For many people, work is both emotionally and physically draining — most days everything is far too much effort.

Lack of energy to do your most important tasks isn’t always just a physical problem. Energy can also be emotional — just think how exhausted you feel after a marathon meeting or when resolving conflict at work or at home.

“Just the way physical energy helps you push through physical barriers, emotional energy helps you push through emotional barriers,” says therapist Mira Kirshenbaum, author of The Emotional Energy Factor.

“In our culture, most people are healthy enough and most tasks are not all that physically demanding. The real difference between what people bring to their tasks — to their lives — is emotional energy, ” Kirshenbaum explains.

Being efficient at work starts with knowing what drains you and what sustains you throughout the day. Despite our best efforts to be productive, things don’t always go as planned.

“Everyone’s energy flags at work every now and then–and for lots of reasons. But if you’re constantly running on fumes and aren’t sure why, it could be your brain’s way of signaling that you’re spending time in the wrong place,” says Art Markman, PhD, a professor of Psychology.

To improve your performance, conduct an energy audit

To maintain your efficiency and get more done every day or week, identify all the activities that drain not just your time, but your energy and those that sustain you, and do more of what makes you come alive.

Here is a simple exercise you can do for a few working days to start making changes — before you start your workday, write down everything you tend to do (urgent, important, distractions and unintentional diversions) at work. After every activity, note whether it drains you or helps you move to the next one.

Remember, the time of day can also affect your energy level — most people do better in the morning and tend to feel tired after midday. “By 2 p.m. you’re moving through your tasks in slow motion, your attention is flagging in meetings, and the effort to focus is more than you can summon,” writes Markman.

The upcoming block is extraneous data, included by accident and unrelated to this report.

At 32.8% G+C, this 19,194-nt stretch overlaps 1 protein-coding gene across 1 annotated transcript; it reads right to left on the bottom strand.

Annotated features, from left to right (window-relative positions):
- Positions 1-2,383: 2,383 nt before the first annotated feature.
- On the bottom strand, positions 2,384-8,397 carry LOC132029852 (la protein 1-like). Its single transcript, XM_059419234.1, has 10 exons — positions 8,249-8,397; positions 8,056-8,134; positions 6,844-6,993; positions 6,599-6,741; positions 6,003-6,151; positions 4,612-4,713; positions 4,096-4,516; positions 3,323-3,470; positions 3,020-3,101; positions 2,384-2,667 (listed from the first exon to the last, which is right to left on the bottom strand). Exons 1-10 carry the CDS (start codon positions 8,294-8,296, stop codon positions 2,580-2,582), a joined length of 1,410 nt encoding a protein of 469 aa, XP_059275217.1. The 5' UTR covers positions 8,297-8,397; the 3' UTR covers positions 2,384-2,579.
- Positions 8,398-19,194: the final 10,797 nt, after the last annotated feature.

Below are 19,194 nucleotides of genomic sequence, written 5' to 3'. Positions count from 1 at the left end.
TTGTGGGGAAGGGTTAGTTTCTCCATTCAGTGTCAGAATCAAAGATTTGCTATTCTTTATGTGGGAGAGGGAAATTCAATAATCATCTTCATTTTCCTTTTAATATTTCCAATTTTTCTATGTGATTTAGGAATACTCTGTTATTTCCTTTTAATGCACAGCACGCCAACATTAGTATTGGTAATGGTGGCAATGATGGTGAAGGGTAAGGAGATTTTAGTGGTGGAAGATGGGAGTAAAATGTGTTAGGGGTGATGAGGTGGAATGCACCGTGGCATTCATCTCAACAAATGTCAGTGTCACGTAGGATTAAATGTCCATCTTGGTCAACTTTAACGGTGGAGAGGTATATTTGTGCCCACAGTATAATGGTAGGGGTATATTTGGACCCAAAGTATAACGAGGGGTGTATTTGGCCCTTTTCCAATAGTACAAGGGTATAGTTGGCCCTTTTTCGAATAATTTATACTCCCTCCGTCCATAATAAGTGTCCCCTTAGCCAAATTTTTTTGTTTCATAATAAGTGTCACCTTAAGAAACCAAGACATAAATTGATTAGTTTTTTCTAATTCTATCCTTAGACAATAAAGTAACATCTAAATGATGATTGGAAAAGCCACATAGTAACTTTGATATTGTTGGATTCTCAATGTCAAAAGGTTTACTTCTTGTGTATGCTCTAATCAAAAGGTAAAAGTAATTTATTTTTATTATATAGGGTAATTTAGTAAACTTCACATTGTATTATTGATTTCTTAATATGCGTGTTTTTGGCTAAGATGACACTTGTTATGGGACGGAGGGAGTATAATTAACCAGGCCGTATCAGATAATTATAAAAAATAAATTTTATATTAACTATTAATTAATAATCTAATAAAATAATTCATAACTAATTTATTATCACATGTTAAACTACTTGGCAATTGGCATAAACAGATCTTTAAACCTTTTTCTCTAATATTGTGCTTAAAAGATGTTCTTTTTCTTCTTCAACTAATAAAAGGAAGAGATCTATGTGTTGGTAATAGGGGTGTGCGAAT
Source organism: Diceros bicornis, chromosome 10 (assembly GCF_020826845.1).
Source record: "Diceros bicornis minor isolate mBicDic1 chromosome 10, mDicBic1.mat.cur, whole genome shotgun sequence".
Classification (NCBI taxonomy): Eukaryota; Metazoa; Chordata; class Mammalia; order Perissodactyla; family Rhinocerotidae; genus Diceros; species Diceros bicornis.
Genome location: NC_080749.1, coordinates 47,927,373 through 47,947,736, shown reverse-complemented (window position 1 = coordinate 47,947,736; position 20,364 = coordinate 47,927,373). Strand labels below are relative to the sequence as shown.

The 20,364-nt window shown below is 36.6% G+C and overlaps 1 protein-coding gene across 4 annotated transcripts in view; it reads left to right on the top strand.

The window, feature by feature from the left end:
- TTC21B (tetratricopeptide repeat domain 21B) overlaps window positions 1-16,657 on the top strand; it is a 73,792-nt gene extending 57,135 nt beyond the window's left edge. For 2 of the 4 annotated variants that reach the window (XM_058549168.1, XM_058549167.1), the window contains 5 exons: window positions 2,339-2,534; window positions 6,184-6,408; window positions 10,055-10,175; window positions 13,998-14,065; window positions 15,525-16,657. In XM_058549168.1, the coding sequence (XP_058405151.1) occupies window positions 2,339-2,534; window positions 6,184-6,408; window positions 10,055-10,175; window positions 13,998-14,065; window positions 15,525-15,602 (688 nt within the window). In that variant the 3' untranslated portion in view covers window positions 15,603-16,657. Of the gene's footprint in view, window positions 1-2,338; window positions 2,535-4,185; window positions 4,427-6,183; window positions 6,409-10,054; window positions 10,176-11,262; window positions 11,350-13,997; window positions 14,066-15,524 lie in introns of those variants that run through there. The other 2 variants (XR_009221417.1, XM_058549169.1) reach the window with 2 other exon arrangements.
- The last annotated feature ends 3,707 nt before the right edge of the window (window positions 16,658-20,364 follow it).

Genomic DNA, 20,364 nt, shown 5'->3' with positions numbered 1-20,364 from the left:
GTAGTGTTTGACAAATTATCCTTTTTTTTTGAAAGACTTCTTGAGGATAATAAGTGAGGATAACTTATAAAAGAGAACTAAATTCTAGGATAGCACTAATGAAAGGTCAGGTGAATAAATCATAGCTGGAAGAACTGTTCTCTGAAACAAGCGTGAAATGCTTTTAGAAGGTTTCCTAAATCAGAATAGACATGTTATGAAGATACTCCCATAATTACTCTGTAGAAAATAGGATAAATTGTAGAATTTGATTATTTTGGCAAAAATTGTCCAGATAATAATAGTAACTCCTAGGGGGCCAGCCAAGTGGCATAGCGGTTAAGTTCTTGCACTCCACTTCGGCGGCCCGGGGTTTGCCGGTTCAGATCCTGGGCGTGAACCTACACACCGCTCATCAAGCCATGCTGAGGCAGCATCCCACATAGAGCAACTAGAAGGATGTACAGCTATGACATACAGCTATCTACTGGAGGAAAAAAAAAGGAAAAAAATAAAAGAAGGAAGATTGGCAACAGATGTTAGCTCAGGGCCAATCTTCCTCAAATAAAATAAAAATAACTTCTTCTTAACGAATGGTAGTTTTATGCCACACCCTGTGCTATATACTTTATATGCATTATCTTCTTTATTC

Everyone functions differently. Find out if you have more energy for certain tasks at specific times during the day.

After three days (or a week if want better insight), review your “energy balance sheet”. Separate tasks that drain you from those that sustain you. Which activities and people raise your spirits? And what makes your heart sink? Is there a way to incorporate more of what sustains you and to cancel do less of what drains you?

“It has to do with knowing what works for you, what’s good for you,” says Kirshenbaum. “If you’re an introvert, for example, you can be good with people, but it wears on you. You really need your alone time to recharge your batteries. If you’re a creative person, you need to do things that keep your creative juices flowing. Most of the time, we do know these things about ourselves. The problem is that we don’t accept how important they are to us.”

Many people are unhappy and drained at work because they haven’t tapped into what fundamentally sustains them — they do more of what tends to stress them out.

So, think deeply about how you distribute your energy at work. Perhaps there’s a disconnect between what engages you and everything that makes your day unproductive.

If you have too many commitments, the probability of engaging in activities or conversations that drain you increases — you tend to lose focus and interest easily. This drains your energy faster.

Sometimes it comes down to people — negative, critical, discouraging, time-wasting people who take more than they give. Set your clear boundaries and stick to it.

In some cases of feeling drained, it’s often because you are not taking the breaks you need for your body and brain to function at their optimal levels. Taking an intentional break helps you to clear your head and shift your focus.

If you don’t have time to take care of yourself and recharge, you won’t be able to function at your best.

Taking time for yourself — either a small amount each day or a bigger amount a few times a week can reduce stress and mental fatigue.

Don’t take nutrition for granted. When your body and mind are fueled with more nourishing foods, especially before you begin your day, it helps you feel better, think clearly and be more energetic. When in doubt, get more sleep, a better diet, or more exercise.

If your work is emotionally draining, you will have to do more to take care of yourself. When work is emotionally draining, going to work feels like an uphill battle every day.

“In burnout, detachment is a general sense of feeling disconnected to people and your environment. But it also can take the form of detaching yourself emotionally and physically from your job and your responsibilities,” says psychotherapist and author Sherrie Bourg Carter, Psy.D.

Learning about emotional and physical drain matters. When we’re drained, you’re prone to errors — work is less enjoyable.

Feeling the strain and stress from a demanding task is not fun, but there is hope if you are willing to take action and find the source of the problem and take the necessary step to change.

Originally published on Medium.

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